“Finally, brothers, whatever is true, whatever is honorable, whatever is just, whatever is pure, whatever is lovely, whatever is commendable, if there is any excellence, if there is anything worthy of praise, think about these things.”
- Philippians 4:8
“For Christ also suffered once for sins, the righteous for the unrighteous, that he might bring us to God….”
- 1 Peter 3:18a
“He is altogether lovely in his birth and incarnation. He is altogether lovely in the whole of his life, in his holiness and his obedience, which in the depths of poverty and persecution he showed by doing good, receiving evil, blessing others, and being cursed all his days. He is altogether lovely in his death, especially to sinners. He was even more glorious and desirable than when he was taken down from the cross, broken and lifeless. He carried all our sins to a land of forgetfulness. He made peace and reconciliation for us. He procured life and immortality for us. He is altogether lovely in his work, in his great undertaking to be the Mediator between God and man, to glorify God’s justice, to save our souls, to bring us to the enjoyment of God who were at such an infinite distance from him by reason of our sin. He is altogether lovely in the glory and majesty with which he was crowned. Now he is seated at the right hand of the majesty on high. Though he is terrible to his enemies, yet he is full of mercy, love and compassion to all his loved ones. He is altogether lovely in all those graces that he pours out to people by the Holy Spirit. He is altogether lovely in all the tender care, power, and wisdom by which he protects, safeguards, and delivers his church and people in the midst of oppositions and persecutions to which they are exposed.”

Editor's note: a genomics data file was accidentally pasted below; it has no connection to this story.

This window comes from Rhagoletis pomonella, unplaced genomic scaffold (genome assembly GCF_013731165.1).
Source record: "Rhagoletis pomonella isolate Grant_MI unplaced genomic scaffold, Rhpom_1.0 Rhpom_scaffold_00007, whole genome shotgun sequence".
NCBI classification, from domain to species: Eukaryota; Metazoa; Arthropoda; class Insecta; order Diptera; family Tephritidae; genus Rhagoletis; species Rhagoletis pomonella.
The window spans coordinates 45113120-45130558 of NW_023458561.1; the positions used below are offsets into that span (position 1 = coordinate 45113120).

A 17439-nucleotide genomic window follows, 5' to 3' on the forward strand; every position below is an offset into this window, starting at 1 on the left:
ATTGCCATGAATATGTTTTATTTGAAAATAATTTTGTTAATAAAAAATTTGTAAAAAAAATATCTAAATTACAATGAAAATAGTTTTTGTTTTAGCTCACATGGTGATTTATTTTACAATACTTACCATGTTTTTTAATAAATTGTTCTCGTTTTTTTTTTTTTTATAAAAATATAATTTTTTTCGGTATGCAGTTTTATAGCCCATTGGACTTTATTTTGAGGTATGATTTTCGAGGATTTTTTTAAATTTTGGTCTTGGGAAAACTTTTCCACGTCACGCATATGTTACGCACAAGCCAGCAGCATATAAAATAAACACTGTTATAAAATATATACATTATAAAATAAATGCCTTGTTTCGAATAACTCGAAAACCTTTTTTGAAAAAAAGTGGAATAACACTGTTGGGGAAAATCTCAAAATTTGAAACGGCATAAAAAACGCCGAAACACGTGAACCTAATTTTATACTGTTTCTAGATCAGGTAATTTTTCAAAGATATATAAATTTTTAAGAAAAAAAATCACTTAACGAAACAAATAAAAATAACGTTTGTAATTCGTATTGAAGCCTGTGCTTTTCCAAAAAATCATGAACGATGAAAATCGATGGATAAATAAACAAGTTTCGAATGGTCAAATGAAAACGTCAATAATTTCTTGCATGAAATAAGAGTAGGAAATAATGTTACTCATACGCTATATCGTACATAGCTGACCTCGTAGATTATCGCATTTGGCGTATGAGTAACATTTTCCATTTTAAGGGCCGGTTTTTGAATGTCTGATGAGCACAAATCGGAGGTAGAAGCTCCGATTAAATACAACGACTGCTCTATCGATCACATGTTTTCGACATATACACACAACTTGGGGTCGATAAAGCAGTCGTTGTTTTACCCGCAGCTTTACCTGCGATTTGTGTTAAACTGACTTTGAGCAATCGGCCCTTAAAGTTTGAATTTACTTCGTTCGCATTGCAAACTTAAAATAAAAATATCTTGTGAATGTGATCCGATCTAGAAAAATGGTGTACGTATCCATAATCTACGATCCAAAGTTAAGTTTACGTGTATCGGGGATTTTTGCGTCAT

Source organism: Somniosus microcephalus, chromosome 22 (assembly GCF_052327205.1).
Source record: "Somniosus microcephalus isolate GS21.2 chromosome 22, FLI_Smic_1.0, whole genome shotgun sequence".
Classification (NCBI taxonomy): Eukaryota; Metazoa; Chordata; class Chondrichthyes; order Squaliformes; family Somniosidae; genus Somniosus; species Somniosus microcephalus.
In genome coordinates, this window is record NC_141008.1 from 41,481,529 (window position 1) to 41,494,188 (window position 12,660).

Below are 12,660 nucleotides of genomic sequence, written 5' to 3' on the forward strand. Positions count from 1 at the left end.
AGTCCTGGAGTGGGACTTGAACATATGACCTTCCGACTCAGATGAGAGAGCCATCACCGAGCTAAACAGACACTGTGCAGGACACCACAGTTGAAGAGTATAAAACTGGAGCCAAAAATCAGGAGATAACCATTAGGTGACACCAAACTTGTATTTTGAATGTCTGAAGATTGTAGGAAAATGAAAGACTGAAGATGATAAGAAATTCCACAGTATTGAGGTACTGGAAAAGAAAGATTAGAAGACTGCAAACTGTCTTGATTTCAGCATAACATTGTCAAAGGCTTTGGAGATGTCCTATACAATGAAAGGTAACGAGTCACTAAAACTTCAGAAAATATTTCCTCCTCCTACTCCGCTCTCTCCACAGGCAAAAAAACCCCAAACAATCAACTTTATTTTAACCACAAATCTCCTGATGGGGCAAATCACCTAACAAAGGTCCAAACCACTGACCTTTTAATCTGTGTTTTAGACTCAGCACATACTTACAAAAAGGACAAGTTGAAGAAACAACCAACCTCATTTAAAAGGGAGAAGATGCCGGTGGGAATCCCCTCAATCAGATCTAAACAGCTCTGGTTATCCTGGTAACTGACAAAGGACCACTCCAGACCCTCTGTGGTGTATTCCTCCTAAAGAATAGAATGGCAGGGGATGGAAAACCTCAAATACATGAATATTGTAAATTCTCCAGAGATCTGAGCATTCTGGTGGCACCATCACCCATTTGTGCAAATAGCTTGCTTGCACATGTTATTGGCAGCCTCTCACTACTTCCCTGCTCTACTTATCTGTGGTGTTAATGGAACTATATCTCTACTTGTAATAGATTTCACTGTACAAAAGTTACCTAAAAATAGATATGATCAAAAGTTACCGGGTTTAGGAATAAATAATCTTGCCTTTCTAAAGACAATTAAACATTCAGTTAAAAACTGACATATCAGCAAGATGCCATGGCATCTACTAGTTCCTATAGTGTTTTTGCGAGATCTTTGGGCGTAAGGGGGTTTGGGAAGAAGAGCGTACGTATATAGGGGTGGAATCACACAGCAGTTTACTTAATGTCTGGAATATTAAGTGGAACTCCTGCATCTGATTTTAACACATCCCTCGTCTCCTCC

- John Owen, Communion with God, p. 76
When we think of Christ we don’t likely think of Him as lovely. John Owen is one of my favorite Christian pastor/writers, and although separated by hundreds of years I find he speaks to me like a contemporary counselor. Owen’s affection for and description of Jesus Christ draws desire for Christ from me. One cannot long read Owen unmoved and in this way he is much like Jonathan Edwards. After reading either Owen or Edwards I find my parched soul again thirsting to know Christ better. Seeing Christ in all of His loveliness by His holiness, obedience, crucifixion, resurrection, ascension, graces, judgments, compassion, and tender care will change us. This beatific vision of Christ will inflame our desire to know Christ more and better. After all, the heart of the gospel is God Himself as revealed in Christ. May we be drawn to Him in all of His loveliness.